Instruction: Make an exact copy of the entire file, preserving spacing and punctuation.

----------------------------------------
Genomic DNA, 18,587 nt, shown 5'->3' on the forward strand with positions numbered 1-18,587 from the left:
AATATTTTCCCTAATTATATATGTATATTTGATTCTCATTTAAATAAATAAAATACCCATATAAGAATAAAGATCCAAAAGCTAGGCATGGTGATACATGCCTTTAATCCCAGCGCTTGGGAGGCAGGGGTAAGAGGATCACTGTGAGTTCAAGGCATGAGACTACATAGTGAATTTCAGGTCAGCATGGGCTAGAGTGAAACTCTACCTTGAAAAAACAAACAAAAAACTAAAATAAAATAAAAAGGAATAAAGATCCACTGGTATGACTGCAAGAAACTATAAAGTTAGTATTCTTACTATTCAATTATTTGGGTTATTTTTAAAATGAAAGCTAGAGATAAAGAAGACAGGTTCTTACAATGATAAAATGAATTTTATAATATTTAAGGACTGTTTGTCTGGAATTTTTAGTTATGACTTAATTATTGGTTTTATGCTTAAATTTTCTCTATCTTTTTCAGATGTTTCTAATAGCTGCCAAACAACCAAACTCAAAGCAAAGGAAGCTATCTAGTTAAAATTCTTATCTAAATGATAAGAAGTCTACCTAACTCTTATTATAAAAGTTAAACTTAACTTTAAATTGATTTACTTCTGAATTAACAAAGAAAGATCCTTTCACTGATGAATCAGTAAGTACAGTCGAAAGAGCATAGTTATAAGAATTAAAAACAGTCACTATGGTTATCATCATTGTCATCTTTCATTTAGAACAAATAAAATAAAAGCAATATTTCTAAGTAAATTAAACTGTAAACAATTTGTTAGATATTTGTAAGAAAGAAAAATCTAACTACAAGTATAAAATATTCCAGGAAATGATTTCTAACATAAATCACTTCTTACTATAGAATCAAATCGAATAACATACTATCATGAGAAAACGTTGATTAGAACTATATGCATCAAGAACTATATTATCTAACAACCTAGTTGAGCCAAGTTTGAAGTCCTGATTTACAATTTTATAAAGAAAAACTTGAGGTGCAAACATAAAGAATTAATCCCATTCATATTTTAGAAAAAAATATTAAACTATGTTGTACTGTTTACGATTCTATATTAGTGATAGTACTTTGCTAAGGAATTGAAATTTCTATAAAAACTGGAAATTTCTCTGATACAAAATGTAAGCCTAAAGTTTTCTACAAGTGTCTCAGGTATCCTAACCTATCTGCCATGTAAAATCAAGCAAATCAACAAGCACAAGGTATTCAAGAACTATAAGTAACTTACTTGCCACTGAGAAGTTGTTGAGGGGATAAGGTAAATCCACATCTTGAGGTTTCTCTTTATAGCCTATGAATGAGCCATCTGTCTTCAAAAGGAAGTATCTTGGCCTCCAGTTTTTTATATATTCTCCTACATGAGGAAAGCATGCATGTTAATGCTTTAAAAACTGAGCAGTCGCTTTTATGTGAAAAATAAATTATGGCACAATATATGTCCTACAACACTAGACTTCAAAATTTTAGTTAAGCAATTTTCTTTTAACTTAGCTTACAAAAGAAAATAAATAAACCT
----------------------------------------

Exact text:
Genomic DNA, 18,587 nt, shown 5'->3' on the forward strand with positions numbered 1-18,587 from the left:
AATATTTTCCCTAATTATATATGTATATTTGATTCTCATTTAAATAAATAAAATACCCATATAAGAATAAAGATCCAAAAGCTAGGCATGGTGATACATGCCTTTAATCCCAGCGCTTGGGAGGCAGGGGTAAGAGGATCACTGTGAGTTCAAGGCATGAGACTACATAGTGAATTTCAGGTCAGCATGGGCTAGAGTGAAACTCTACCTTGAAAAAACAAACAAAAAACTAAAATAAAATAAAAAGGAATAAAGATCCACTGGTATGACTGCAAGAAACTATAAAGTTAGTATTCTTACTATTCAATTATTTGGGTTATTTTTAAAATGAAAGCTAGAGATAAAGAAGACAGGTTCTTACAATGATAAAATGAATTTTATAATATTTAAGGACTGTTTGTCTGGAATTTTTAGTTATGACTTAATTATTGGTTTTATGCTTAAATTTTCTCTATCTTTTTCAGATGTTTCTAATAGCTGCCAAACAACCAAACTCAAAGCAAAGGAAGCTATCTAGTTAAAATTCTTATCTAAATGATAAGAAGTCTACCTAACTCTTATTATAAAAGTTAAACTTAACTTTAAATTGATTTACTTCTGAATTAACAAAGAAAGATCCTTTCACTGATGAATCAGTAAGTACAGTCGAAAGAGCATAGTTATAAGAATTAAAAACAGTCACTATGGTTATCATCATTGTCATCTTTCATTTAGAACAAATAAAATAAAAGCAATATTTCTAAGTAAATTAAACTGTAAACAATTTGTTAGATATTTGTAAGAAAGAAAAATCTAACTACAAGTATAAAATATTCCAGGAAATGATTTCTAACATAAATCACTTCTTACTATAGAATCAAATCGAATAACATACTATCATGAGAAAACGTTGATTAGAACTATATGCATCAAGAACTATATTATCTAACAACCTAGTTGAGCCAAGTTTGAAGTCCTGATTTACAATTTTATAAAGAAAAACTTGAGGTGCAAACATAAAGAATTAATCCCATTCATATTTTAGAAAAAAATATTAAACTATGTTGTACTGTTTACGATTCTATATTAGTGATAGTACTTTGCTAAGGAATTGAAATTTCTATAAAAACTGGAAATTTCTCTGATACAAAATGTAAGCCTAAAGTTTTCTACAAGTGTCTCAGGTATCCTAACCTATCTGCCATGTAAAATCAAGCAAATCAACAAGCACAAGGTATTCAAGAACTATAAGTAACTTACTTGCCACTGAGAAGTTGTTGAGGGGATAAGGTAAATCCACATCTTGAGGTTTCTCTTTATAGCCTATGAATGAGCCATCTGTCTTCAAAAGGAAGTATCTTGGCCTCCAGTTTTTTATATATTCTCCTACATGAGGAAAGCATGCATGTTAATGCTTTAAAAACTGAGCAGTCGCTTTTATGTGAAAAATAAATTATGGCACAATATATGTCCTACAACACTAGACTTCAAAATTTTAGTTAAGCAATTTTCTTTTAACTTAGCTTACAAAAGAAAATAAATAAACCT